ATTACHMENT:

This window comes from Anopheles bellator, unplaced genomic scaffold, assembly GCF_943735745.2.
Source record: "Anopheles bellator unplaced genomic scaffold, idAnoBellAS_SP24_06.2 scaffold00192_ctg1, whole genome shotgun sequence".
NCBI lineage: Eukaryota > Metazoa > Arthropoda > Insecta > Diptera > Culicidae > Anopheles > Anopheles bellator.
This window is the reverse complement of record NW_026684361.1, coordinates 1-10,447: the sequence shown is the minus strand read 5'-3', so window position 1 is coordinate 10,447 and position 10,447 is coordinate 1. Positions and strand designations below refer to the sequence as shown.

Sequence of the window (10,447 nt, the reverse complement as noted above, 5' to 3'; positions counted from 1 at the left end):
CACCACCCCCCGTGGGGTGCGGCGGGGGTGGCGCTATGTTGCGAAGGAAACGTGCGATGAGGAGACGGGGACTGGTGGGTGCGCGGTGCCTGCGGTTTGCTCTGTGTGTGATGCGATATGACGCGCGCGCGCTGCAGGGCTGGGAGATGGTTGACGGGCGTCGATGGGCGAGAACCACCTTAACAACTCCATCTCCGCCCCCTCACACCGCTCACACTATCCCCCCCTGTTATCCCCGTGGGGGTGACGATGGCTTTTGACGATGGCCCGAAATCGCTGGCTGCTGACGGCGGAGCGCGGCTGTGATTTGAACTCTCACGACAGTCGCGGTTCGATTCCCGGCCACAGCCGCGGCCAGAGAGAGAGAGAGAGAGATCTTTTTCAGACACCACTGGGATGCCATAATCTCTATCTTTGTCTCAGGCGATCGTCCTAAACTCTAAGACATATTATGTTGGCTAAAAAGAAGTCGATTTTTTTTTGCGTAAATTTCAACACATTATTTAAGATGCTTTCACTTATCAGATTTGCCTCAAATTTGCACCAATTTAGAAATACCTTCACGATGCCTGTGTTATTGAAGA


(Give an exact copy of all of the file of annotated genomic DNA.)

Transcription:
This window comes from Anopheles bellator, unplaced genomic scaffold, assembly GCF_943735745.2.
Source record: "Anopheles bellator unplaced genomic scaffold, idAnoBellAS_SP24_06.2 scaffold00192_ctg1, whole genome shotgun sequence".
NCBI lineage: Eukaryota > Metazoa > Arthropoda > Insecta > Diptera > Culicidae > Anopheles > Anopheles bellator.
This window is the reverse complement of record NW_026684361.1, coordinates 1-10,447: the sequence shown is the minus strand read 5'-3', so window position 1 is coordinate 10,447 and position 10,447 is coordinate 1. Positions and strand designations below refer to the sequence as shown.

Sequence of the window (10,447 nt, the reverse complement as noted above, 5' to 3'; positions counted from 1 at the left end):
CACCACCCCCCGTGGGGTGCGGCGGGGGTGGCGCTATGTTGCGAAGGAAACGTGCGATGAGGAGACGGGGACTGGTGGGTGCGCGGTGCCTGCGGTTTGCTCTGTGTGTGATGCGATATGACGCGCGCGCGCTGCAGGGCTGGGAGATGGTTGACGGGCGTCGATGGGCGAGAACCACCTTAACAACTCCATCTCCGCCCCCTCACACCGCTCACACTATCCCCCCCTGTTATCCCCGTGGGGGTGACGATGGCTTTTGACGATGGCCCGAAATCGCTGGCTGCTGACGGCGGAGCGCGGCTGTGATTTGAACTCTCACGACAGTCGCGGTTCGATTCCCGGCCACAGCCGCGGCCAGAGAGAGAGAGAGAGAGATCTTTTTCAGACACCACTGGGATGCCATAATCTCTATCTTTGTCTCAGGCGATCGTCCTAAACTCTAAGACATATTATGTTGGCTAAAAAGAAGTCGATTTTTTTTTGCGTAAATTTCAACACATTATTTAAGATGCTTTCACTTATCAGATTTGCCTCAAATTTGCACCAATTTAGAAATACCTTCACGATGCCTGTGTTATTGAAGA